Another shot using the outdated Portra 160 in a Mamiya 6. Siberian Blues.
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Thanks! I'm sure Portra is old hat to many here, but I only shot B&W film back in high school. Trying out medium format for the past few years, I'm new to a lot of film stocks, and enjoying shooting a variety to find what clicks. Portra 160 was the first color negative I tried, and I loved the colors (though I make adjustments in post, so it's mostly a starting point). Portra 400 feels similar in a lot of ways, and ISO 400 is a lot more flexible to shoot. A new favorite! I just have to remember to bring my NDs or CPL so I can still shoot wide openGraham, I am absolutely loving the colors from your Portra images!
Thank you again, Peter, for teaching me something, this time about bespoke shoes. I had to look up the term for cordwainer and now it all makes sense. I learn so much on this forum.From a recent walkabout in town. The only surviving cordswainer in Singapore. This gentleman is about 80 years old, and still comes to work to make bespoke shoes in his little workshop in Golden Mile Tower. Hasselblad 500 C/M wih Carl Zeiss Planar 80mm. Hand held. Fujifilm Provia 100 positive film. Unintentional self portrait in the mirror.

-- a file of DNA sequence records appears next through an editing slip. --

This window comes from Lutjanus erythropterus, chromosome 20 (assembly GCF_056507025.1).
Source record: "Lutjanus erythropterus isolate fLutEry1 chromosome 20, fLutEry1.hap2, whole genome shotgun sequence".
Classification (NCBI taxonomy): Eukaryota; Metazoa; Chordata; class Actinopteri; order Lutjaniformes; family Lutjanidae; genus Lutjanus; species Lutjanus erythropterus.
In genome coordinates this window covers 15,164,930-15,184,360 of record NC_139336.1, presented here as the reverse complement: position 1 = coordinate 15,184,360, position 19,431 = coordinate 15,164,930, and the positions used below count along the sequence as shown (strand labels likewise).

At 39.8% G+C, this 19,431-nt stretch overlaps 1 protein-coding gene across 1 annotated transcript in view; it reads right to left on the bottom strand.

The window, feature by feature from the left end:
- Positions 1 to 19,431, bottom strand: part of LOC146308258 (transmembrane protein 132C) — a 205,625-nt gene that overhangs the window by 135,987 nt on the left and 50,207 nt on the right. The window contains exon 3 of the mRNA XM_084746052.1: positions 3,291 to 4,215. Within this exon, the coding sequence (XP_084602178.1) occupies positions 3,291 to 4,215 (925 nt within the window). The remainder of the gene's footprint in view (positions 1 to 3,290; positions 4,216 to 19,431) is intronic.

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Thank you again, Peter, for teaching me something, this time about bespoke shoes. I had to look up the term for cordwainer and now it all makes sense. I learn so much on this forum.
The image is very nice and the colors are excellent. Portra has my attention right now.
Love that photo.. 35 years!My preferred film for portraits is Porta, probably 400 exposed at 200 but processed at 400. But recently am playing with Cinestill 800 as well as the new Kodak Gold 200.
Here is another photograph taken with the 500 C/M Planar 80 and Provia 100.This gentleman is also an octogenarian. His name is Jimmy and he runs a traditional restaurant selling Hainanese styled western food. I have eating at his restaurant for the last 35 years. Photographed outside his eatery.
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